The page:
The Return of Extinct Species

Did you know we offer a Winter School course in Communicating Science? If you’re interested in science writing for both specialist and non-specialist audiences, presenting to communicate science and the use of emerging online social media in science communication, this is a great course for you. If you’re interested, check out “Communicating Science” in course outlines for more details.

Over the coming weeks we’ll be showcasing blog posts written by Communicating Science students during their course last year. The next blog in the series is “The Return of Extinct Species” By Patrick Capon.


 

A discussion on if and how we may find mammoths in our backyards

Could this become reality sooner than we expect?

Could this become reality sooner than we expect?

Revival of extinct species (or DeExtinction) has been a topic of considerable debate recently, and has featured heavily in National Geographic in particular (herehere, and here to name a few). Debate became widespread into the public when successful cloning of Dolly the sheep was reported in the journal Nature in 1997. Perhaps the most well known target for revival is the woolly mammoth, but there are also other targets such as the passenger pigeongastric brooding frog, and (a little closer to home) the thylacine or Tasmanian tiger.

While it is all fun and games thinking about woolly mammoths running around in your backyard, there are many important questions that need to be considered before we dive in headfirst and attempt to bring extinct species back to life. A video from National Geographic sums up these questions quite well (but doesn’t really provide any answers).

 

From here in I will try to address some of the questions raised in the video:

Should we bring extinct species back?

The first, and arguably most important question is: should we even be bringing species back from extinction? These species went extinct for a reason, or a combination of reasons. We need to consider what those reasons were, and whether interfering with ‘survival of the fittest’ will have a negative impact on the ecosystem. That said, it is easy to argue that humans are often the leading cause of more recent extinction events. There are two main human influences; hunting and removal of habitat. This can be seen today: take the case of habitat loss for orangutans or other rainforest species among the islands of Indonesia and Malaysia. A recent example of hunting to extinction is the thylacine, where a bounty rewarded for dead thylacines in Tasmania led to their extinction in the 1930s. People opposed to reviving extinct species suggest that we would be playing god, however Hank Greely (see the video above) counters this by asking ‘did we play god when we drove most of these species to extinction?’. In these cases, it could be considered our responsibility to return extinct species to their original place to the ecosystem.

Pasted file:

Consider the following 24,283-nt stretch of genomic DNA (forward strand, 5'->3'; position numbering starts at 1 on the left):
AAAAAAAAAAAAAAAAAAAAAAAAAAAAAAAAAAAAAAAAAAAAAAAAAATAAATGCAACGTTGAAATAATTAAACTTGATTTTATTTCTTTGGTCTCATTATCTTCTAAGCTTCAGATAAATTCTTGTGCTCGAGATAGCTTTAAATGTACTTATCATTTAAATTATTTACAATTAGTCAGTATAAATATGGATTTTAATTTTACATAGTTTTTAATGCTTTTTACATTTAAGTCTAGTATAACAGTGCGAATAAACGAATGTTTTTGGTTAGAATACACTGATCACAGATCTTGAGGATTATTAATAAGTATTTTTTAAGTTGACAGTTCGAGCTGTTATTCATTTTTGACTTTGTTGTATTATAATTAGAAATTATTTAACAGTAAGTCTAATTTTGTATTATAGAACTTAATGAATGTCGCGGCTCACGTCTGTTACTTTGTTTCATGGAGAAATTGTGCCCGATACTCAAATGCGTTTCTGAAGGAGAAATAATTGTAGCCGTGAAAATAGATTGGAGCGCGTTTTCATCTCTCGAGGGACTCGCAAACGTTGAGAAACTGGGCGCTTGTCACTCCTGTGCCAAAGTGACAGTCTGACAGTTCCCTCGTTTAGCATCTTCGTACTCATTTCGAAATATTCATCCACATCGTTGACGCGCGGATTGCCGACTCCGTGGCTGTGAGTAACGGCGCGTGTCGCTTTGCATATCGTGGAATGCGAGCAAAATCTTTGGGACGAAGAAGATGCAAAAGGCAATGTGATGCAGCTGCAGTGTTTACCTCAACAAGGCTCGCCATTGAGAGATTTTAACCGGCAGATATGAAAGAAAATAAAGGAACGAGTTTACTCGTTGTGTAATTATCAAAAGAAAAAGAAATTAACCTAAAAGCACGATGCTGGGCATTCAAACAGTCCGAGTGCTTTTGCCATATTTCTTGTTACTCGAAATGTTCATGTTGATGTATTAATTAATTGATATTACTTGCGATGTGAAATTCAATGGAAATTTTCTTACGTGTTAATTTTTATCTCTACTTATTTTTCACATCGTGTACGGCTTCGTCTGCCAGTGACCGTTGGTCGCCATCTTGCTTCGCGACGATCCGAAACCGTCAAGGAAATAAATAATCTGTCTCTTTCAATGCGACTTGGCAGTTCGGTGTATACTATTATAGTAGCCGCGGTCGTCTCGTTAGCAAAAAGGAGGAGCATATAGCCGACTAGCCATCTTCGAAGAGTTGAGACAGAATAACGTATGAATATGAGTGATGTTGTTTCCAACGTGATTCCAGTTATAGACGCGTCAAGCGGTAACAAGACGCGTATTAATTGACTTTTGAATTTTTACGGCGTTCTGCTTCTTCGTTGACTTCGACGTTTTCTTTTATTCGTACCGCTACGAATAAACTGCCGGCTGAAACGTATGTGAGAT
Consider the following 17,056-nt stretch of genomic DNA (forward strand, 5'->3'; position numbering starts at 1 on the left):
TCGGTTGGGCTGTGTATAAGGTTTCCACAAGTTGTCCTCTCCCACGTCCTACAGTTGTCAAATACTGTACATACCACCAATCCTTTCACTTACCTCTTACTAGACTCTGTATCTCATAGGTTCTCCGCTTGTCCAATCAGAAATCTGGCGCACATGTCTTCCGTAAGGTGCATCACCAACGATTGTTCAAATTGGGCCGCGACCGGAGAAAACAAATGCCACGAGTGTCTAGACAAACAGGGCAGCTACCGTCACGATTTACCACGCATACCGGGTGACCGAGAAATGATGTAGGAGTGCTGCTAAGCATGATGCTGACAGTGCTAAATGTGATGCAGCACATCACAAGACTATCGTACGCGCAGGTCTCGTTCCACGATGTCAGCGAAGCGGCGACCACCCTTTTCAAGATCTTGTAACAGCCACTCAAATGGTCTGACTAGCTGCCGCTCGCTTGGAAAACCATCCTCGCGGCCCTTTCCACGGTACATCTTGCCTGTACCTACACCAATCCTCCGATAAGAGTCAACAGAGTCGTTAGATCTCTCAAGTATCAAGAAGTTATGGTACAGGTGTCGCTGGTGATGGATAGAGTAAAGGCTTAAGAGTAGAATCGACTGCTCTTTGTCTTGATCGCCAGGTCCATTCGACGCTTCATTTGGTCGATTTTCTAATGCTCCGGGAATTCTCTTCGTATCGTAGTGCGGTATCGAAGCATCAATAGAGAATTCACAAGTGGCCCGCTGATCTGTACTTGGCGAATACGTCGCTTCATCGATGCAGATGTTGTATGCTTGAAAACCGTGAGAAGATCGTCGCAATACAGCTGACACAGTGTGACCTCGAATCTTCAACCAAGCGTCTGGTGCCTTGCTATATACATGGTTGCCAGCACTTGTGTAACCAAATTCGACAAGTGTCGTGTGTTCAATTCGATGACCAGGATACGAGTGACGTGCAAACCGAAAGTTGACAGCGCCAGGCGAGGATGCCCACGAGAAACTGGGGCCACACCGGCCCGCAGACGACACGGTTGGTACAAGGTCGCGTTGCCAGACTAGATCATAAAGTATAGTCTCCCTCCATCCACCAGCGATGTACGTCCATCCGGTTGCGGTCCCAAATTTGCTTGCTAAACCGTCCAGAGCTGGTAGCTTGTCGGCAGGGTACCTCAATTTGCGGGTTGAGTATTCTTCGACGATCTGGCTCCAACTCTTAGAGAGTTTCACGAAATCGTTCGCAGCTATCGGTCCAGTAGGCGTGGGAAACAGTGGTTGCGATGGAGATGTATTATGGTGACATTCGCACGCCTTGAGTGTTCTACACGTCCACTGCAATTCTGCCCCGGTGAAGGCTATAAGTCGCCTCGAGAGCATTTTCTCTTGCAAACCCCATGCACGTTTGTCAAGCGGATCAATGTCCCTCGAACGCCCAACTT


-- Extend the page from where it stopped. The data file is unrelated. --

How do we choose a target?

Assuming the debate on ‘should we revive extinct species’ is resolved, how would we begin to choose target species? There are hundreds of species that have been declared extinct and it seems an overwhelming task to choose a revival target or targets. This choice is reliant on public opinion, perceived benefit of revival, and technical feasibility. Public opinion is needed in order to generate any support for the revival program, especially in terms of funding required. Perceived benefit is crucial, as there needs to be a driving force beyond scientific curiosity in order to generate public backing and also to receive funding for the project. Lastly, the project must be technically feasible. This requires viable methods to even achieve the revival of the extinct species.Revival project feasability is well covered in this work, which contains a set of ten questions for use in determining if a species may be revived and re-introduced with some level of success.

How do we revive a species?